Bell: Well, one of the ways I think about I guess is that there’s lots of kinds of writers. But there’s two kinds of writers for this model, right? There’s people who are includers and people who are excluders, right? As soon as you’re writing the Great American Novel, then you’re jamming everything from your decade into the book, right? I’m going to get it all in here. I’m going to capture the entire American experience. And that’s one way to make a book. To capture the world and put it into a book. I think the other is to try and like make a world and to push back. To write from the center out and define your boundaries. So that what you’re creating becomes the world of the book and it doesn’t have these outside things. And I think in the end there was a balance act to that in the book. As you know, there are these allusions to the outside world and where they’re from. And I wanted it to be there. I didn’t want this to be completely abstract or separate. But for the most part, the only things that can happen are things that are already in this world. Within the first thirty pages, the world is built fairly quickly. And then the only way they can solve their problems or to progress the story is using these elements. Using these things. And I found that really interesting. That’s one of the reasons, I think, for the long title. It’s like that setting is part of the book’s constraint in a certain way. And knowing that was really helpful.

Correspondent: Well, it offers a maximal precision with minimal revelation.

Bell: Right! That’s a really nice way to say it. Yeah, I really enjoy that kind of writing where the world of the book is self-built and self-contained. Which isn’t to say that I don’t like the other kind either. But I think that those modes are really different. And Bernheimer speaks to that for me. Raymond Federman talks about that in Critifiction. He talks about a similar thing. That the book is the world. I’m paraphrasing badly from a couple of years ago. But the book itself is a world really no matter what you’re writing about. If you’re writing in a very realist mode, that’s still the case. The language the book is, is all you have to work with. And the outside world doesn’t necessarily enter it in the same way.

Correspondent: But I’m wondering as a writer, do you feel what I felt as a reader? Because I kept saying, well, okay, there’s a lot of fishing and hunting going on. But how do they develop the skills to make things? Aside from, of course, the magic you have in the book. I’m thinking pragmatics. Even though I’m also involved with the imagination and I’m involved with the world that you’re creating, I’m thinking to myself, well, how did they get here? Why this particular location? How did the fingerling get into this? And we don’t actually have the answers to those questions. So I’m wondering how much they aggravate you as an author. Or do you know the answers to these questions and you just don’t want to impart certain things to the reader?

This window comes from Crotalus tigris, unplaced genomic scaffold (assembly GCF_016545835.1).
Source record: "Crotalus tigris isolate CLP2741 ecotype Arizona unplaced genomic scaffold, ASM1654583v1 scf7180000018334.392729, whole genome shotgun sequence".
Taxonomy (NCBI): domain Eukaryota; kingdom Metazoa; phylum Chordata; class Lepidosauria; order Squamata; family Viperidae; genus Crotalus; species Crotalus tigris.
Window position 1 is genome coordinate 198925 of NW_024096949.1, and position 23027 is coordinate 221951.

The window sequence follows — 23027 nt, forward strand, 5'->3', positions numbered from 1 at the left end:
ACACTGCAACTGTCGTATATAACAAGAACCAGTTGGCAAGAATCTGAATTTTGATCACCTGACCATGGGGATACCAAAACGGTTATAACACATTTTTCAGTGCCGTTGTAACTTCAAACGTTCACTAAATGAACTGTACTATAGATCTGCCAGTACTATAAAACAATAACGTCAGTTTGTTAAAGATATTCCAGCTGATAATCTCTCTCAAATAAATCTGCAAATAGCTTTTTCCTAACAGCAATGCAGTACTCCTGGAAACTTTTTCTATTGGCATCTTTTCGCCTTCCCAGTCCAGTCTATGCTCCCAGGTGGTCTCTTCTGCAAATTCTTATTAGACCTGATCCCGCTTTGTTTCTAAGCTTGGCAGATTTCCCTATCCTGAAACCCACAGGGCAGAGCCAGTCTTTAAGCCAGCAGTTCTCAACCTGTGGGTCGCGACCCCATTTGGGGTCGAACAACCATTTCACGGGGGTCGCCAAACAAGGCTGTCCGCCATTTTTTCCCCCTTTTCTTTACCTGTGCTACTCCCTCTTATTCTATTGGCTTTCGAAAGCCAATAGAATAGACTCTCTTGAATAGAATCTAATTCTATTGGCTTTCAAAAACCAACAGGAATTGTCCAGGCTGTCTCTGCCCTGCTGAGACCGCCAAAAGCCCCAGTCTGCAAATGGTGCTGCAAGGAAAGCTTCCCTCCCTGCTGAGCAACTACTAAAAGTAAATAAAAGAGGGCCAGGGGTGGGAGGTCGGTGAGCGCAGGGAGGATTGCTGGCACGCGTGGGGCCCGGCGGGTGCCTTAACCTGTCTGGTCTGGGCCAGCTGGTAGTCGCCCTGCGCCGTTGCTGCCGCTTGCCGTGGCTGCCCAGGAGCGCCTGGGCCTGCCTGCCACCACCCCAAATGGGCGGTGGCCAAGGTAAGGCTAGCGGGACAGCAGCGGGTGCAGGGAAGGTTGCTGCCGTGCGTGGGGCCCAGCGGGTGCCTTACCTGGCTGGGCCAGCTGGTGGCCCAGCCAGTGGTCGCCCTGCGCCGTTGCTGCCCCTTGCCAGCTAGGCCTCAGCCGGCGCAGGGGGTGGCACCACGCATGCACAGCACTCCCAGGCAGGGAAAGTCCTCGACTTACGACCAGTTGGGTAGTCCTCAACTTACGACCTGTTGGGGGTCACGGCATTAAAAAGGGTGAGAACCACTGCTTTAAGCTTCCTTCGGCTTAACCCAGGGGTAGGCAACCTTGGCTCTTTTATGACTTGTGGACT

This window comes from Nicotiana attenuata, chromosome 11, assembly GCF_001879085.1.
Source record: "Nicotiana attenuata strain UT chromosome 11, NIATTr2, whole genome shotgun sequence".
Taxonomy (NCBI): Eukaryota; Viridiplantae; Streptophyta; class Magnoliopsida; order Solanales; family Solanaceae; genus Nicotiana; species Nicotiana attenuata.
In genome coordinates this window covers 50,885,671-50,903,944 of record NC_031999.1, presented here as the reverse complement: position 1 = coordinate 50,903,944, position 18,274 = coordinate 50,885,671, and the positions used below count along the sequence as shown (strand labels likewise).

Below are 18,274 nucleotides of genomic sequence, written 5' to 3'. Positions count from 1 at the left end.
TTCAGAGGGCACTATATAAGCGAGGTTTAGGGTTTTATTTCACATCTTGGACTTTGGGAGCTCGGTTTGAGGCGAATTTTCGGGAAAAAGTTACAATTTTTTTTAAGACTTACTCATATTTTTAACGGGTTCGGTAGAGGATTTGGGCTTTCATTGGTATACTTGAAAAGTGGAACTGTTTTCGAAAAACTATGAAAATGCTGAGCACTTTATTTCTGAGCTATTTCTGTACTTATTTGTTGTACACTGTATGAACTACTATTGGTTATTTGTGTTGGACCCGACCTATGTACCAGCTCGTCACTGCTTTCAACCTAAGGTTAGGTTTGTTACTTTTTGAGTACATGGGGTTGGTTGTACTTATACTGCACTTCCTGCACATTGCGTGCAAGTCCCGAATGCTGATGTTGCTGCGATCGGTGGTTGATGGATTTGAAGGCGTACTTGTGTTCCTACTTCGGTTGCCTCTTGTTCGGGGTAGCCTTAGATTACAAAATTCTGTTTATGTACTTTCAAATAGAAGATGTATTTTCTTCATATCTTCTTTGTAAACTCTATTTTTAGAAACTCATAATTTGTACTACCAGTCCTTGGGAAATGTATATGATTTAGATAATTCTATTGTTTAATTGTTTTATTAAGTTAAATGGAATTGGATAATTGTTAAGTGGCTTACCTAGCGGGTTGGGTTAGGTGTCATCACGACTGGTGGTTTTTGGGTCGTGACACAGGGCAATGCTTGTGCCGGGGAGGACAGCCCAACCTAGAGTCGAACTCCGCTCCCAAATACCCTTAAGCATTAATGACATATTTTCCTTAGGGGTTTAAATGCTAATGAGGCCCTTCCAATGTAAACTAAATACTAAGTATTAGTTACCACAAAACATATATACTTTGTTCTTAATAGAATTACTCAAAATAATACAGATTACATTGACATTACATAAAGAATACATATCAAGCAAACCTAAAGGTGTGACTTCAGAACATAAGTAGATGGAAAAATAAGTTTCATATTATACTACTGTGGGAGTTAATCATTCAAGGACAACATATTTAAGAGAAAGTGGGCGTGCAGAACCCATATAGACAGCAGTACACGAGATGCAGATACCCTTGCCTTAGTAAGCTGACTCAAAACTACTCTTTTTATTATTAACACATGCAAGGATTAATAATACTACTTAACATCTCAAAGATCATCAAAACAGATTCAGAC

Bell: No. I mean, I think a lot of it works. It’s a fairy tale or mythic mode. So they can do it because they have to for the story. Which you can’t get away with in a different mode. There were some things that were funnier, that I was wrong about or I was too specific about them with early readers. The lake, of course, is salty. Which causes them a drinking water problem. And in the early versions of the book, they were always boiling water for drinking water. But when you boil salt water, you don’t end up with clean water. You end up with salt, right? (laughs) So when I was trying to explain the pragmatics, it was actually getting in the way a lot. Or it was causing problems. He’s a fisherman who becomes a trapper because that’s what’s necessary for his family. You know, that’s the next thing. And some of that works with the wife singing stuff into being. It’s like the next object that was necessary is this. And so here it is. Which in fairy tales would just happen in a sentence. It would just appear. And there’s sort of this device that does some of that. But I agree. Like he becomes a taxidermist at a point just because that’s what he needs to do. The wife is able to — she doesn’t study maze making before she sings the maze. He can get away with that, I hope in this mode. But in other kinds of books, that would….yeah, we’d have to watch the guy study it for years or something.

Correspondent: This leads me to ask to what degree fabulism served as a method for you to deal with the hurdles of “Oh, he can’t actually boil salt water. Let’s just go ahead and have her sing something into existence.” Did that come as a — I don’t want to say, crutch, but was that a method for you to maximize the world here? I mean, how did that happen?